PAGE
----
Here’s what he learned: A veteran who serves for 20 or more years collects a longevity payment from the DOD. If that same veteran files a disability claim with the VA, unless they receive a 50 percent or higher rating, there is a dollar-for-dollar offset between the VA payment and the longevity payment. This concept is known as “concurrent relief.” To remove that offset completely would cost the government $30 billion over the next 10 years, which is not financially or politically feasible.
“There have been many bills that have been introduced to get rid of the offset, and there have been different strategies,” Kalman said. “But we actually looked at lessons learned from other failures, and we decided the best path forward is to chip away at the $30 billion.”
Working with the office of the actuary, the VFW has determined that the best strategy at the current time is to address Chapter 61 medical retirees. Said retirees are those who have been medically discharged with a 30 percent or higher disability rating.
The Major Richard Star Bill specifically targets those Chapter 61 retirees who have been discharged after fewer than 20 years of service due specifically to combat-related injuries, of which there are approximately 42,000, and would allow them to concurrently receive VA disability benefits and retired pay or other combat-related compensation to which they would otherwise be entitled.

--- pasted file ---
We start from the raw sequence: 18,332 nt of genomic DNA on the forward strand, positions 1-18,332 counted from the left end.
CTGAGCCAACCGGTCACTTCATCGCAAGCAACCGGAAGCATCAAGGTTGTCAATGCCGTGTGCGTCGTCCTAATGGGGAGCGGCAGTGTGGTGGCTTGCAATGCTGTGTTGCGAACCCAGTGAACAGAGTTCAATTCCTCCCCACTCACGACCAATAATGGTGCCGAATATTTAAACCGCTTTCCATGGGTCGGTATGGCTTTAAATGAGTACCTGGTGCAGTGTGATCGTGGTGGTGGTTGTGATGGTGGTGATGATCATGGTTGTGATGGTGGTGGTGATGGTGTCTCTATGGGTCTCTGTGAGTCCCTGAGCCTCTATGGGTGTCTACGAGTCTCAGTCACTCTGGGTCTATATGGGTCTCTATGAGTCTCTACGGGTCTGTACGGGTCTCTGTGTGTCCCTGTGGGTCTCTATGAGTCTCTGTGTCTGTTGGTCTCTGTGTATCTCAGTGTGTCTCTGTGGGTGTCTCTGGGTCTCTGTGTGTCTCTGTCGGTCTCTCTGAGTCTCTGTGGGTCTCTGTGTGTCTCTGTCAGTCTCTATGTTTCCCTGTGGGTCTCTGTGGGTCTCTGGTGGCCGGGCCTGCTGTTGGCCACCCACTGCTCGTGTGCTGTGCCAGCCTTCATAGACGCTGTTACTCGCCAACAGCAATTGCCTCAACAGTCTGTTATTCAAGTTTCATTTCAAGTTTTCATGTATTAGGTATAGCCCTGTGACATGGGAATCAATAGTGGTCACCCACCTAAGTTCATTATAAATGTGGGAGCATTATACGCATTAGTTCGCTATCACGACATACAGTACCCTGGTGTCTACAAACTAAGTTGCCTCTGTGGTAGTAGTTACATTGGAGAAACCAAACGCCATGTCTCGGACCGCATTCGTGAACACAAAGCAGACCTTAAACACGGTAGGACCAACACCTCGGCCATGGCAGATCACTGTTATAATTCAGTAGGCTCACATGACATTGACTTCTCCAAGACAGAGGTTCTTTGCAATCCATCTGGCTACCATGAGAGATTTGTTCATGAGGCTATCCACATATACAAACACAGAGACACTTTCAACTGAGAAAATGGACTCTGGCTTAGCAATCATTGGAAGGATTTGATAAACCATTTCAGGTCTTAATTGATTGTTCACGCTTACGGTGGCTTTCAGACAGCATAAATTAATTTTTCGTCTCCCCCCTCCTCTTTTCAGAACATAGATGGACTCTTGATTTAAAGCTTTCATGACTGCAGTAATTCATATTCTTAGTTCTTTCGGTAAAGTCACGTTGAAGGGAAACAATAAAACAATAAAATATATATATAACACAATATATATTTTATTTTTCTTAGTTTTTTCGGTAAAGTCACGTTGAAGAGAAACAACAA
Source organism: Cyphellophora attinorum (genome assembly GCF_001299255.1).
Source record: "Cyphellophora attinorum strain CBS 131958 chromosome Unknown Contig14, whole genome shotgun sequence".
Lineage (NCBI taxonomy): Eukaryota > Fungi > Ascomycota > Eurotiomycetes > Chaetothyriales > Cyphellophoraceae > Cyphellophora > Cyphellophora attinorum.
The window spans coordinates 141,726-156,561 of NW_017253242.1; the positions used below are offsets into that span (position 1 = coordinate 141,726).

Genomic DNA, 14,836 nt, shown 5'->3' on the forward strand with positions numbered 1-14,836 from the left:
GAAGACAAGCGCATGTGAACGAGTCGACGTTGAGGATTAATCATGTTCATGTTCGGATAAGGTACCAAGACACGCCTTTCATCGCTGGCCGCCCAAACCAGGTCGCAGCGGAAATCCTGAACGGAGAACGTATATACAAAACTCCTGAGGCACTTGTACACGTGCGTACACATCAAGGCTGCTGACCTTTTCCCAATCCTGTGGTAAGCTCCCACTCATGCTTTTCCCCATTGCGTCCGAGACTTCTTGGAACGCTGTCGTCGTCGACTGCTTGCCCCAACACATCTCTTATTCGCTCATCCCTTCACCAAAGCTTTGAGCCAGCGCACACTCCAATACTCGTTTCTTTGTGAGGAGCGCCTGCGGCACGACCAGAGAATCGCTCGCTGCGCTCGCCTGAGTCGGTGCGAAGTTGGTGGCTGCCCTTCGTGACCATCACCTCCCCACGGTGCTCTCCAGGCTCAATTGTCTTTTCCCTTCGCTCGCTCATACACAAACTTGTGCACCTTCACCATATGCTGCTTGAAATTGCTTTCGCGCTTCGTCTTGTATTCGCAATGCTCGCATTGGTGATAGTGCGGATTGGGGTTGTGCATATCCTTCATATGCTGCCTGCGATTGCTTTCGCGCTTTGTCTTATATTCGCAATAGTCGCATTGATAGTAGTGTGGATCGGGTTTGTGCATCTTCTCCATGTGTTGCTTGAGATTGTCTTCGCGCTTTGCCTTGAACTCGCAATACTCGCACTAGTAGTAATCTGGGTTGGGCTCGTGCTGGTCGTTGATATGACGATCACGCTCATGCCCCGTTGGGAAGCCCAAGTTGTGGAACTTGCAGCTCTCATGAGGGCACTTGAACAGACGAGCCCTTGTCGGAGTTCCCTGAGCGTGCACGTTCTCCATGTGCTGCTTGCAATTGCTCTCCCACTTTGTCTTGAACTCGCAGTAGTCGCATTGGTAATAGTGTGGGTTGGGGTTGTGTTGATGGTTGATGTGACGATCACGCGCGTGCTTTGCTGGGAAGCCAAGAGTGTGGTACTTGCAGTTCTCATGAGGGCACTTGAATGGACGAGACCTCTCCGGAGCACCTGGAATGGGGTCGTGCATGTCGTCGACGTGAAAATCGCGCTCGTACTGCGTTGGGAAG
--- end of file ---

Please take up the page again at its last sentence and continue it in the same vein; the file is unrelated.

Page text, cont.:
According to Kalman, the bill would cost about $2 billion over 10 years, which he described as “very manageable.”
“This was the perfect opportunity for us to seize the day,” said Khawam. The bill was introduced into the House of Representatives by Florida Congressman Gus Bilirakis in February, and into the Senate by Montana’s Jon Tester and Idaho’s Mike Crapo in March. In the House, the bill has garnered 57 cosponsors.
The bill is not only supported by the VFW, but also immediately gained the backing of the Military Officers Association of America, the Wounded Warrior Project, and the Enlisted Association. Since its introduction, it has been endorsed by the Military Coalition, a 34-member group of military and veteran service organizations.
“I was honored and surprised when [Kalman] said, ‘Hey, we’d like to name this after you,’” Star said. “I had never heard of bills named after people, maybe somebody important, but not just some dude, some soldier.”
In his decades of distinguished service, Star earned a Bronze Star Medal, the Army Commendation Medal with three oak leaf clusters, and the Good Conduct Medal, among other accomplishments. But his hope is that his name will live on for having helped other veterans like himself support their families.
Maggie BenZvi is a contributing editor for Coffee or Die. She holds a bachelor’s degree in political science from the University of Chicago and a master’s degree in human rights from Columbia University, and has worked for the ACLU as well as the International Rescue Committee. She has also completed a summer journalism program at Northwestern University’s Medill School of Journalism. In addition to her work at Coffee or Die, she’s a stay-at-home mom and, notably, does not drink coffee. Got a tip? Get in touch!